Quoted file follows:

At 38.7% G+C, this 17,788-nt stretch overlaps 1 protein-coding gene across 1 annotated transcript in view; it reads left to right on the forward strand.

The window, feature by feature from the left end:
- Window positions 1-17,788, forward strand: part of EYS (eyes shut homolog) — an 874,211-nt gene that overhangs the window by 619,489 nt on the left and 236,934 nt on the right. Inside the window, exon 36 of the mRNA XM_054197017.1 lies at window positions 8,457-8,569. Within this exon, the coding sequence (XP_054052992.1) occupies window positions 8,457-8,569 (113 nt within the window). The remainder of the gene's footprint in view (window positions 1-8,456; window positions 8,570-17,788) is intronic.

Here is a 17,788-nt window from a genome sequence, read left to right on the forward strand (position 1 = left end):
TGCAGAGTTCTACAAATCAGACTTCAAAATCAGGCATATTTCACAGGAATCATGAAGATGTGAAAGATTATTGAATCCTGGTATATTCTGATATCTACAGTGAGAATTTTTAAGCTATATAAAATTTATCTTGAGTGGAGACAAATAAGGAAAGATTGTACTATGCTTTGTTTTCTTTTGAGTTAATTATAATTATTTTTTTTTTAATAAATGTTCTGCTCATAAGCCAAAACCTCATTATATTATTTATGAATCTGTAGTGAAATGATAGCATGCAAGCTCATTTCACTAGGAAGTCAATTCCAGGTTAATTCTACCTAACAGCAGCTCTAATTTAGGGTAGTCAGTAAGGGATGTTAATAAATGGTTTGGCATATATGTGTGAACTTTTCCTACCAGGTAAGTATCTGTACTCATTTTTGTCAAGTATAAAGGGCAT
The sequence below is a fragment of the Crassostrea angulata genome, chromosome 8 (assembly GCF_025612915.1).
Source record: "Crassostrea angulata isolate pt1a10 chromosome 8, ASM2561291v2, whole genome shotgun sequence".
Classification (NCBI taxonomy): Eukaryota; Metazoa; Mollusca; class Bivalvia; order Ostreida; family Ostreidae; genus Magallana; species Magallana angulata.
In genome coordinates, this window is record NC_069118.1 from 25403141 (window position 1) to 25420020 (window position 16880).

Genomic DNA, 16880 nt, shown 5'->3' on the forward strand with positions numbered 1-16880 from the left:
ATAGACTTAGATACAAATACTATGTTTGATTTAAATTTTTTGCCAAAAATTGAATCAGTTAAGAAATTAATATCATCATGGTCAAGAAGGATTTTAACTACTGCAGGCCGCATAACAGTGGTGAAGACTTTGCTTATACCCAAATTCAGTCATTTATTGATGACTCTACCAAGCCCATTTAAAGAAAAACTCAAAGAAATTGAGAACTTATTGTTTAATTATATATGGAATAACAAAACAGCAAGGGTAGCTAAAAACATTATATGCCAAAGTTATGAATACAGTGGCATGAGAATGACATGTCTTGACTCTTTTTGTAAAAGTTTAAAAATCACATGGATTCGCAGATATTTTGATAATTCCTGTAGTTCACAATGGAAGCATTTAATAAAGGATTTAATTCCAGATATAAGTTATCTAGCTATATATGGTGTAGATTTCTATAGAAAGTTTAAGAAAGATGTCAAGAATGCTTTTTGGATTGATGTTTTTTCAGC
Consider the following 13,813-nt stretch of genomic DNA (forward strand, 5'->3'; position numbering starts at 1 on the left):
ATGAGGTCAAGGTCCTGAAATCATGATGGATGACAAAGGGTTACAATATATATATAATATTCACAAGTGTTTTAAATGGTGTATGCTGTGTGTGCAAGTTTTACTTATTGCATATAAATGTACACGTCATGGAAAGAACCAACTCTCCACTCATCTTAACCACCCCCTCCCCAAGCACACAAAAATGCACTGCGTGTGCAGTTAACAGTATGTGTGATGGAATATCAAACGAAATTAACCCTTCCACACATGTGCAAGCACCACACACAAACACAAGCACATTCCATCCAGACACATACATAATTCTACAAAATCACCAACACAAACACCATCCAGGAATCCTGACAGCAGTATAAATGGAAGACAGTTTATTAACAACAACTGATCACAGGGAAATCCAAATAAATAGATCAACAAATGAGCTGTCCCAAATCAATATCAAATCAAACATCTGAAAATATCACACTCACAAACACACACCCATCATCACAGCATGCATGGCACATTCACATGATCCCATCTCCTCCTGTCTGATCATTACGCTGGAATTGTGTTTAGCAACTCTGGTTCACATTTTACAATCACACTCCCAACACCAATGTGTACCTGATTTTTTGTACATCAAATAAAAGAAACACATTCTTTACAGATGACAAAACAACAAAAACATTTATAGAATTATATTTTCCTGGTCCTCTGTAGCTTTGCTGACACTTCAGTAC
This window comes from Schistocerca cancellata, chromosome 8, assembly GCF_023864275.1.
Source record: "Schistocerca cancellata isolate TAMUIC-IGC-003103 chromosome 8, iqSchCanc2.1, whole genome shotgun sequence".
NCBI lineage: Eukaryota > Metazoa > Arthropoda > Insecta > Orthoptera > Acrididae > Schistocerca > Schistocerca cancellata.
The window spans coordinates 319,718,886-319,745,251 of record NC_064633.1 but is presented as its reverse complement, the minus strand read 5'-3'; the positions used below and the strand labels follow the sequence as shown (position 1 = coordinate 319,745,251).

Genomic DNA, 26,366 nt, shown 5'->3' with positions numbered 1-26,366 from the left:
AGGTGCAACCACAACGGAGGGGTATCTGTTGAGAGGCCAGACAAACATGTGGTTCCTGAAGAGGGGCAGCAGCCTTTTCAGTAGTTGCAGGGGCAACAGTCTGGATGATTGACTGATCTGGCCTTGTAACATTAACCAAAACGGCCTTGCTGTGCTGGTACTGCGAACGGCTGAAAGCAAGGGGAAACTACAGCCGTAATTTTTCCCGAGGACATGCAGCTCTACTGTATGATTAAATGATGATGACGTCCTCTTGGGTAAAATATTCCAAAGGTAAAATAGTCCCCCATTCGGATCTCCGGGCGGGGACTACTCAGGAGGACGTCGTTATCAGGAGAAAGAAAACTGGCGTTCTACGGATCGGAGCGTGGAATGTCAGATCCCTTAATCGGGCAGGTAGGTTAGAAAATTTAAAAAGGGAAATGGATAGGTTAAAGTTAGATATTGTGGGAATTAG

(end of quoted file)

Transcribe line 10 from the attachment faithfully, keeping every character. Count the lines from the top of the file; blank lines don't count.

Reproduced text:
Genomic DNA, 16880 nt, shown 5'->3' on the forward strand with positions numbered 1-16880 from the left: